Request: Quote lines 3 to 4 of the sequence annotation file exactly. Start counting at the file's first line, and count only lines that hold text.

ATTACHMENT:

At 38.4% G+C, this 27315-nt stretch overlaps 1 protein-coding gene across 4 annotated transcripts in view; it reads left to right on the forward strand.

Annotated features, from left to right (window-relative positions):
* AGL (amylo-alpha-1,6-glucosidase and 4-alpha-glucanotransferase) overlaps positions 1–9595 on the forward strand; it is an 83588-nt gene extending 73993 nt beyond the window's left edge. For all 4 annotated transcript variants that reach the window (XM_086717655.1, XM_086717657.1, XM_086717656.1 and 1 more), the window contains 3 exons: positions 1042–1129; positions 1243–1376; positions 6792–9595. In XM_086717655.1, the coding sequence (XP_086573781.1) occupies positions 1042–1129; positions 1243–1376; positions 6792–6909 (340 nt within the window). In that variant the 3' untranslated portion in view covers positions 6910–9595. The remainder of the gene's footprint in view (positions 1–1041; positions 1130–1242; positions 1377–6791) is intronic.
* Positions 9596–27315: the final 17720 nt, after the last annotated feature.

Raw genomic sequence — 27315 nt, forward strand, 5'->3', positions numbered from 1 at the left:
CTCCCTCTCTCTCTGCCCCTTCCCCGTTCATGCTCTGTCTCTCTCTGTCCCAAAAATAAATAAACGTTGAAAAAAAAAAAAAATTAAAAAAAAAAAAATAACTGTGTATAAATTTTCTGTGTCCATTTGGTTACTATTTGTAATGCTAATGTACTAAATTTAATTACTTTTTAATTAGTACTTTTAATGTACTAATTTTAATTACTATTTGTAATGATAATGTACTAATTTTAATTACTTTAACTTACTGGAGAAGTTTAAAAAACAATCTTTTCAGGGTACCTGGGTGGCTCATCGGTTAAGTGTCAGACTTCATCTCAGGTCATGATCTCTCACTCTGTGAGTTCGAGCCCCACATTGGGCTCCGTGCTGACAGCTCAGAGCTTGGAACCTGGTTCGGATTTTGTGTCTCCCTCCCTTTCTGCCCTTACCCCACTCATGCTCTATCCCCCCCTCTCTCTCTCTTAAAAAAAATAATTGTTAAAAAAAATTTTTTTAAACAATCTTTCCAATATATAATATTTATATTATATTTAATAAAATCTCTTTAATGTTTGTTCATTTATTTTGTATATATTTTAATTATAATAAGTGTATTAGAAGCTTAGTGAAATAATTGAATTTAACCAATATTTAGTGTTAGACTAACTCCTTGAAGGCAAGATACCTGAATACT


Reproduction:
* AGL (amylo-alpha-1,6-glucosidase and 4-alpha-glucanotransferase) overlaps positions 1–9595 on the forward strand; it is an 83588-nt gene extending 73993 nt beyond the window's left edge. For all 4 annotated transcript variants that reach the window (XM_086717655.1, XM_086717657.1, XM_086717656.1 and 1 more), the window contains 3 exons: positions 1042–1129; positions 1243–1376; positions 6792–9595. In XM_086717655.1, the coding sequence (XP_086573781.1) occupies positions 1042–1129; positions 1243–1376; positions 6792–6909 (340 nt within the window). In that variant the 3' untranslated portion in view covers positions 6910–9595. The remainder of the gene's footprint in view (positions 1–1041; positions 1130–1242; positions 1377–6791) is intronic.
* Positions 9596–27315: the final 17720 nt, after the last annotated feature.